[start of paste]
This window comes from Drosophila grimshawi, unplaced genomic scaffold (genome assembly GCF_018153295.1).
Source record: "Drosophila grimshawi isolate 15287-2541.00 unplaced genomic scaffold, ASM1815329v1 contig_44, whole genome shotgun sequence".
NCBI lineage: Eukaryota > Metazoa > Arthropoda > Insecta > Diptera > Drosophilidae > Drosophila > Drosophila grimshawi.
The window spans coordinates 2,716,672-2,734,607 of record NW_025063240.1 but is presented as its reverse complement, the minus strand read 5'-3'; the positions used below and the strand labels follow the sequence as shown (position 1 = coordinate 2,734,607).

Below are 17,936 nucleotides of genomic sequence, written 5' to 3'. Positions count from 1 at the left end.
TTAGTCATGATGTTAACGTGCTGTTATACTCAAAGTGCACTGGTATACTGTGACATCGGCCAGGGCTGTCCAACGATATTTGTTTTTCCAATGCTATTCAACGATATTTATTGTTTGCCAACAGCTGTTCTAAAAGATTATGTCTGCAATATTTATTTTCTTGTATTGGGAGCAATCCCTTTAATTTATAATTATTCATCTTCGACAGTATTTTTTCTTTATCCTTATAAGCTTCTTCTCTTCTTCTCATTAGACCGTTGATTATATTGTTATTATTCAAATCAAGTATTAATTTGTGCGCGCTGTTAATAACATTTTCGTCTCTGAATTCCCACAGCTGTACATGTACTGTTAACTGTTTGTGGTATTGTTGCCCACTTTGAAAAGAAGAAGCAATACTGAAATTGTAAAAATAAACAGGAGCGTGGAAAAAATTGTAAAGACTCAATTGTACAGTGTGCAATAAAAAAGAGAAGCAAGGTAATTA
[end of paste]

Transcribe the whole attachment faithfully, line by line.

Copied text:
This window comes from Drosophila grimshawi, unplaced genomic scaffold (genome assembly GCF_018153295.1).
Source record: "Drosophila grimshawi isolate 15287-2541.00 unplaced genomic scaffold, ASM1815329v1 contig_44, whole genome shotgun sequence".
NCBI lineage: Eukaryota > Metazoa > Arthropoda > Insecta > Diptera > Drosophilidae > Drosophila > Drosophila grimshawi.
The window spans coordinates 2,716,672-2,734,607 of record NW_025063240.1 but is presented as its reverse complement, the minus strand read 5'-3'; the positions used below and the strand labels follow the sequence as shown (position 1 = coordinate 2,734,607).

Below are 17,936 nucleotides of genomic sequence, written 5' to 3'. Positions count from 1 at the left end.
TTAGTCATGATGTTAACGTGCTGTTATACTCAAAGTGCACTGGTATACTGTGACATCGGCCAGGGCTGTCCAACGATATTTGTTTTTCCAATGCTATTCAACGATATTTATTGTTTGCCAACAGCTGTTCTAAAAGATTATGTCTGCAATATTTATTTTCTTGTATTGGGAGCAATCCCTTTAATTTATAATTATTCATCTTCGACAGTATTTTTTCTTTATCCTTATAAGCTTCTTCTCTTCTTCTCATTAGACCGTTGATTATATTGTTATTATTCAAATCAAGTATTAATTTGTGCGCGCTGTTAATAACATTTTCGTCTCTGAATTCCCACAGCTGTACATGTACTGTTAACTGTTTGTGGTATTGTTGCCCACTTTGAAAAGAAGAAGCAATACTGAAATTGTAAAAATAAACAGGAGCGTGGAAAAAATTGTAAAGACTCAATTGTACAGTGTGCAATAAAAAAGAGAAGCAAGGTAATTA